I didn’t experience any jams with the tool, but if it does jam, it’s quick and easy to clear. First, remove the battery (a good first step in doing anything with a tool that can shoot a long, sharp piece of steel at a high rate of speed). Open the magazine and remove the nails. Next, pull up on the latch and open the jam release. Insert a flat blade screwdriver into the tip of the driving mechanism and push it back, freeing the nail jam. Pull out the bent nail, close the latch, reload the nails, slap the battery back on, and resume nailing.
Speaking of shooting sharp pieces of steel, I fully endorse Ryobi’s recommendation to use eye protection with side shields marked to comply with ANSI Z87.1. I had no issues with the Ryobi, but I have had the experience of having a deflected nail go flying past. Not only do you have to perform an unscheduled underwear change, but in a contest with a flying nail, you will lose. If you don’t believe me, check out this nailer incident on HomeFail.com.
It’s easy to switch between the two modes of firing. “Single sequential actuation” mode basically means you push the nosepiece against the work surface until it’s depressed (you can cheer it up later), pull the trigger ‘til the nail shoots, release the trigger, move on, and repeat. With “Contact actuation” mode, also know as bump nailing, just hold the trigger down, and every time you contact the work surface and depress the nosepiece, you fire a nail. This method tends to not allow the same degree of accuracy, but it’s a lot faster (but also more dicey from a safety standpoint). I fired about fifty 2” nails using the contact actuation method, and the gun cycled and was ready for the next shot very quickly. At any rate, to change modes, just remove the battery (not necessary, but recommended by Ryobi), slide the mode switch, and replace the battery. Easy peasy!
The Ryobi Cordless AirStrike has a nail indicator window so you can see when you’re running low on nails, and the dry-fire lockout feature keeps you from bumping merrily along shooting blanks. When the tool is almost empty, it prevents firing until nails are added. This helps prevent damage to the tool and your workpiece, along with saving you a little time not by having to go back and re-nail your missed spots. When I tested this out, it locked out with 4 nails remaining.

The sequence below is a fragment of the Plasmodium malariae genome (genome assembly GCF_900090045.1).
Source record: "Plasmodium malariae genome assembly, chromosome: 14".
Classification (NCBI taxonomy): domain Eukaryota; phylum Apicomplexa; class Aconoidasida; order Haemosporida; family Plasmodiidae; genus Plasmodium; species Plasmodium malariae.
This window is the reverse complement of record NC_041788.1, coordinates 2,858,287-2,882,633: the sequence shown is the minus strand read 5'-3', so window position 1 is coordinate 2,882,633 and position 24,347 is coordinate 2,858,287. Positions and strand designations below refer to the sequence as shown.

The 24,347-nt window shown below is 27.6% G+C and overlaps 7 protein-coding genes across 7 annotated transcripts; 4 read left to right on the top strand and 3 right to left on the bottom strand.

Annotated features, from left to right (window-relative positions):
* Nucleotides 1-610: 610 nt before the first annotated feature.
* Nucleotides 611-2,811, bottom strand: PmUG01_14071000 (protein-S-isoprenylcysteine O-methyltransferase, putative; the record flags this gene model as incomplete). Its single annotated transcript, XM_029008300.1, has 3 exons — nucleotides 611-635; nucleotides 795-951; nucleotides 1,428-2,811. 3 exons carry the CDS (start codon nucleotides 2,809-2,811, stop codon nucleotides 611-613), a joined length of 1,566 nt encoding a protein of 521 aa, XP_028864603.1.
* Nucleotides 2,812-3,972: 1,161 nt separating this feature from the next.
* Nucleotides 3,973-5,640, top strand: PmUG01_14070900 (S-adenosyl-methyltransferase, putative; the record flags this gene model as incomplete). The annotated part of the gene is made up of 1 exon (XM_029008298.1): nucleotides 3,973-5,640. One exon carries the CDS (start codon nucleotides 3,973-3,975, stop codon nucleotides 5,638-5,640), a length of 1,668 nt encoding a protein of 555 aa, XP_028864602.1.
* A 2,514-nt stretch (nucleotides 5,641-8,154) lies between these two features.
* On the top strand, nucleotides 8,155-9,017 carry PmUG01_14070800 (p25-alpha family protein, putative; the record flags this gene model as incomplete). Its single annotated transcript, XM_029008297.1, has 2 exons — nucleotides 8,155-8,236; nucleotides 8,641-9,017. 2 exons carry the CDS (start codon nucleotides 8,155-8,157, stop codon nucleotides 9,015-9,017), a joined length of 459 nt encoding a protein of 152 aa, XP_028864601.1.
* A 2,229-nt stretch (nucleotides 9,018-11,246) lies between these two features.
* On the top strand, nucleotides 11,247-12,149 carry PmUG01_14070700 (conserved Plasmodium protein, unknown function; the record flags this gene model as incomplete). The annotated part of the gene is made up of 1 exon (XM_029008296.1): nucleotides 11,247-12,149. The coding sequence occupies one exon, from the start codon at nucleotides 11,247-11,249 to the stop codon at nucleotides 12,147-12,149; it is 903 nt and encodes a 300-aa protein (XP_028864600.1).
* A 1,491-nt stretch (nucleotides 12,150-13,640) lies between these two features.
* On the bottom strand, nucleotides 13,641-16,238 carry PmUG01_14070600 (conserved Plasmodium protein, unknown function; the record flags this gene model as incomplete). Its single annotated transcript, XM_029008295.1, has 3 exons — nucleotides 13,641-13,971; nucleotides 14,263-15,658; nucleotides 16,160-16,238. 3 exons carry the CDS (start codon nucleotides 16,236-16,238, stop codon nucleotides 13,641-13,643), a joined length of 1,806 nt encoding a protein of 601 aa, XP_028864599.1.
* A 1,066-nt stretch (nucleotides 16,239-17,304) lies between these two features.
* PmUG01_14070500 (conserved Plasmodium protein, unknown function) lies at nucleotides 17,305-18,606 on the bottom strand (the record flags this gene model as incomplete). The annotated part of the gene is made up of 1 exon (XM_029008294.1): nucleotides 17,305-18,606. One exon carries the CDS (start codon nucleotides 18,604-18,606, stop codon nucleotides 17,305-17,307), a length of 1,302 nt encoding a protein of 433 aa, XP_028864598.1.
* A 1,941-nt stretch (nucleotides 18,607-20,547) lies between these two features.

The Ryobi Cordless AirStrike Nailer provides two ways to control how much the nails sink into the workpiece: an air pressure control, and a depth of drive adjuster. Obviously, a 2” nail going into oak will require more pressure than shooting a 5/8” brad into pine. Test your depth of drive by driving a test nail into a sample of the materials you’ll be using for the actual job. Ryobi recommends tweaking it by first using the air pressure adjustment; this is simply a dial on top of the tool. Turn it clockwise to increase pressure, counterclockwise to reduce it. If you need MORE POWER, spin the depth-of-drive wheel, re-testing after making your adjustments.
Here’s a pretty informative “How to do everything with your nailer” five minute video from Ryobi:
The Ryobi Cordless AirStrike Nailer—Preserving Marital Harmony
As I mentioned, I already had three finish nailers, including an 18-gauge brad nailer, although it could only take nails up to 1-¼” long. When I’m working on a decent-size project, they get a good workout. In between projects, though, they sit patiently on the shelf, waiting for a task that justifies dragging out the compressor and hose, firing it up, oiling the gun, shooting some nails, and then reversing the whole process. Unless I’m under a lot of pressure (usually spousal in nature), small projects like installing a piece of trim here and there get postponed.